For the past year and a half Kevin has been living at The Lighthouse and actively seeking help with his recovery. He started in the men’s shelter, but eventually moved to the Affordable Housing tower. He receives funding from the Saskatchewan Assured Income for Disability program (SAID) which helps pay for his rent. “The suites are quite nice, plenty of room and mine stays relatively cool which I appreciate very much. I’m quite comfortable here,” says Kevin.

He knows that recovery is now his full time job, and his mental health is something he’ll have to deal with for the rest of his life. Kevin attends AA Meetings and a Recovery Group at The Lighthouse, as well as takes part in programs offered by Social Services in the Sturdy Stone Centre downtown.

“It’s just nice to get out every now and again. I have a counselor at Sturdy Stone as well, and there’s counselling here,” he explains. One of the classes focuses on how to deal with concurrent disorders, “That’s been part of my addictions process, you know what came first the chicken or the egg, the disorder or the addictions? It doesn’t matter, the one always leads back to the other.”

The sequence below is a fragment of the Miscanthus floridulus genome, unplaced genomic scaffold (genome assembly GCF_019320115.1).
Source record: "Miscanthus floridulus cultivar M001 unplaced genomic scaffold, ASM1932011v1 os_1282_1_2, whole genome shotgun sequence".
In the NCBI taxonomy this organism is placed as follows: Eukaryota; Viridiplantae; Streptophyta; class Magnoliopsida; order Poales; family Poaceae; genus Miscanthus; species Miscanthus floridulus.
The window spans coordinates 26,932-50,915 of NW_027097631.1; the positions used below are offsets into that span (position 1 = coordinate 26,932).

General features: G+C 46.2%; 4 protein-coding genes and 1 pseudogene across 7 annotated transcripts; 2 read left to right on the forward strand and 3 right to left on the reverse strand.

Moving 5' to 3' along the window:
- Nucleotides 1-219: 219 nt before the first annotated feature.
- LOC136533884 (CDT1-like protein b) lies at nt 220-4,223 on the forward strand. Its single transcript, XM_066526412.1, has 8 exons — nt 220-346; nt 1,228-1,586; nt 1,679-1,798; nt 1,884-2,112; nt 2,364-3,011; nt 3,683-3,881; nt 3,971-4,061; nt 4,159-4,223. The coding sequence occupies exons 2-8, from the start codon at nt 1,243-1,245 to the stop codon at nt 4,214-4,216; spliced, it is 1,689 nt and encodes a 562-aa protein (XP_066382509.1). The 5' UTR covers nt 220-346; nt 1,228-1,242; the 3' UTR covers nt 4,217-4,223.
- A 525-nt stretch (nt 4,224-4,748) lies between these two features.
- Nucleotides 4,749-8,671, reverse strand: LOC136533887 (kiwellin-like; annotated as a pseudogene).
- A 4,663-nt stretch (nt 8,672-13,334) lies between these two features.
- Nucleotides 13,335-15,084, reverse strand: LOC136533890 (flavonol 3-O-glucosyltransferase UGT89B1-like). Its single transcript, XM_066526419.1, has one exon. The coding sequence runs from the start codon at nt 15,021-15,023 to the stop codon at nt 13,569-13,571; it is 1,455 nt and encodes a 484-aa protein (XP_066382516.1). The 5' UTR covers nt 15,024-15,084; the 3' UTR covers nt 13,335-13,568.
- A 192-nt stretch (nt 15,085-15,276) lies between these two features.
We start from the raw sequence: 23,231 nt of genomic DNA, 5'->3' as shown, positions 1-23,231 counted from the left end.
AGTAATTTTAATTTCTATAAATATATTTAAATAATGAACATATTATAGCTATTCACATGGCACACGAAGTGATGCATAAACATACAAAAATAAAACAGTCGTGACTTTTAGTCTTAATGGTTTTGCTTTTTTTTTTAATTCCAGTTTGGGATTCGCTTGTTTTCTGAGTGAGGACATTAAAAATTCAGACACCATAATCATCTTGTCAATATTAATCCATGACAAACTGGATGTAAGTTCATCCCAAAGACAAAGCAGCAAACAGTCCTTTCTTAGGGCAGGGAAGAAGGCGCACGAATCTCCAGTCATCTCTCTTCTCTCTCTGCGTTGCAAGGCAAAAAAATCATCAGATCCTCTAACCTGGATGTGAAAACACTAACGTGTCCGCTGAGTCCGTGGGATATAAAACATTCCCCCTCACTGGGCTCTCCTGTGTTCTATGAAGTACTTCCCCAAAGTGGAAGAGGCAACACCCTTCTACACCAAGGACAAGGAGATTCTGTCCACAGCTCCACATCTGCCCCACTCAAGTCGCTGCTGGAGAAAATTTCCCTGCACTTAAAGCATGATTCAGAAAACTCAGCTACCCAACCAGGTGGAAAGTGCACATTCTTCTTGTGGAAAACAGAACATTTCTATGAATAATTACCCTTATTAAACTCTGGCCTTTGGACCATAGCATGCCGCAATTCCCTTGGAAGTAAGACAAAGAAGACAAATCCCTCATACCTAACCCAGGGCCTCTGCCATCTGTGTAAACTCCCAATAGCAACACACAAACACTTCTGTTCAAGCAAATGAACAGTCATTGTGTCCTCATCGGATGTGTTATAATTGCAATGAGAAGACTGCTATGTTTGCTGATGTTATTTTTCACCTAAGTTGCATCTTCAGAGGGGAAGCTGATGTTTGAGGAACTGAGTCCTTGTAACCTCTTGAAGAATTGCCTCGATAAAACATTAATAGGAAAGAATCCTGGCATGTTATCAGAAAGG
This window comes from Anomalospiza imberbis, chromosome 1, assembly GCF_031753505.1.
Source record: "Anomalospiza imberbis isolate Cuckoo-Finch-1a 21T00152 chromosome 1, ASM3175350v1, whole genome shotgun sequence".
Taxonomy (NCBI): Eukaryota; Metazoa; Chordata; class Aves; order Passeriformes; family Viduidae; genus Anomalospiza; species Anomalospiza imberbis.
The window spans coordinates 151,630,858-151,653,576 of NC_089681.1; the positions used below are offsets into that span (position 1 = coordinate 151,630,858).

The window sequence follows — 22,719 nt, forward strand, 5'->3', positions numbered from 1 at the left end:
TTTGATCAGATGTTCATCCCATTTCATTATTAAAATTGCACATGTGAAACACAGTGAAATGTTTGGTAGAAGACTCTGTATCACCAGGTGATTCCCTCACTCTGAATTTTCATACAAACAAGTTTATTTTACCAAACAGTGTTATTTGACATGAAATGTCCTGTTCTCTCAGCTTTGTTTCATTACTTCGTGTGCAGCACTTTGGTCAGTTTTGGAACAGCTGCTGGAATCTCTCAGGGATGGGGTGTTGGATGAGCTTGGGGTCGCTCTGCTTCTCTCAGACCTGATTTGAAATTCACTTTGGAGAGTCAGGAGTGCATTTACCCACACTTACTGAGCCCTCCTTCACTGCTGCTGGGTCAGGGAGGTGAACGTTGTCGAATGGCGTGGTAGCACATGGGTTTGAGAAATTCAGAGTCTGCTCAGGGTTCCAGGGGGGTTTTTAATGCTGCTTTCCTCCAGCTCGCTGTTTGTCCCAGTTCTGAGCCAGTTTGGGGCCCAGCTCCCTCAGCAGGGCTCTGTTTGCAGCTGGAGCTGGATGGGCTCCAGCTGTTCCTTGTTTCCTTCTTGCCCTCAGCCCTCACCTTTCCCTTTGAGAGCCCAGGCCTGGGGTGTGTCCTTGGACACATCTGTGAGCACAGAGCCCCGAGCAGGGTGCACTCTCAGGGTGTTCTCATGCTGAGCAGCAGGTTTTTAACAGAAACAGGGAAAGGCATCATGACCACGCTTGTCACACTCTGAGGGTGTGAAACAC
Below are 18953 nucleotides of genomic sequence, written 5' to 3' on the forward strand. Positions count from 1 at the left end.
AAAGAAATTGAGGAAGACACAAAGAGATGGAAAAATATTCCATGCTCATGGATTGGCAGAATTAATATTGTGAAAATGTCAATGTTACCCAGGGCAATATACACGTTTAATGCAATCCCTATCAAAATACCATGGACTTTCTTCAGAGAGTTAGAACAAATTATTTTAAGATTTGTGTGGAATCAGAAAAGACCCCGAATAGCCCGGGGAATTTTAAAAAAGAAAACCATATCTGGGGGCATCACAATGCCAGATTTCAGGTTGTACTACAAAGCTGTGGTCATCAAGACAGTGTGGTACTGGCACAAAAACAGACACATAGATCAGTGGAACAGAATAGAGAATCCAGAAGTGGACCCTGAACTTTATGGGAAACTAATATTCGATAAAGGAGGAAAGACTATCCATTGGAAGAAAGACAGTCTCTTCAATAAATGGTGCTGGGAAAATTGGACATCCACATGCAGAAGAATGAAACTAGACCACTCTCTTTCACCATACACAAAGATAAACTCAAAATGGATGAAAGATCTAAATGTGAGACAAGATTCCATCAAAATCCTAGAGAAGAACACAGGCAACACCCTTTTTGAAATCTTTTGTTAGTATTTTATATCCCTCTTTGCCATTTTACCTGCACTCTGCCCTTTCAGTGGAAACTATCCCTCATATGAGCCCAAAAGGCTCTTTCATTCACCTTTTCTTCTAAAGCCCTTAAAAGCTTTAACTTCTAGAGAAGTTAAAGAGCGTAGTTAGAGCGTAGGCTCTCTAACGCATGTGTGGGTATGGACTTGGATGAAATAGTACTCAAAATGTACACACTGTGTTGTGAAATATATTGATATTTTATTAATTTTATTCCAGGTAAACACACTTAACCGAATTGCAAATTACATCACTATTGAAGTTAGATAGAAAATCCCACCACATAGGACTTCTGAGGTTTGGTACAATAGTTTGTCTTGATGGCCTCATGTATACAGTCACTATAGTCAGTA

The counselling and education Kevin receives helps him to recognize and manage his behaviour before it can affect him negatively. “I recognize now when I start to isolate myself or start to get angry at myself really quickly or I’m not eating properly,” he says. Getting out and socializing helps combat those behaviours, so Kevin keeps his medication at the front desk, giving him a reason to come downstairs every morning.

Jeannie and Kevin

Jeannie and Kevin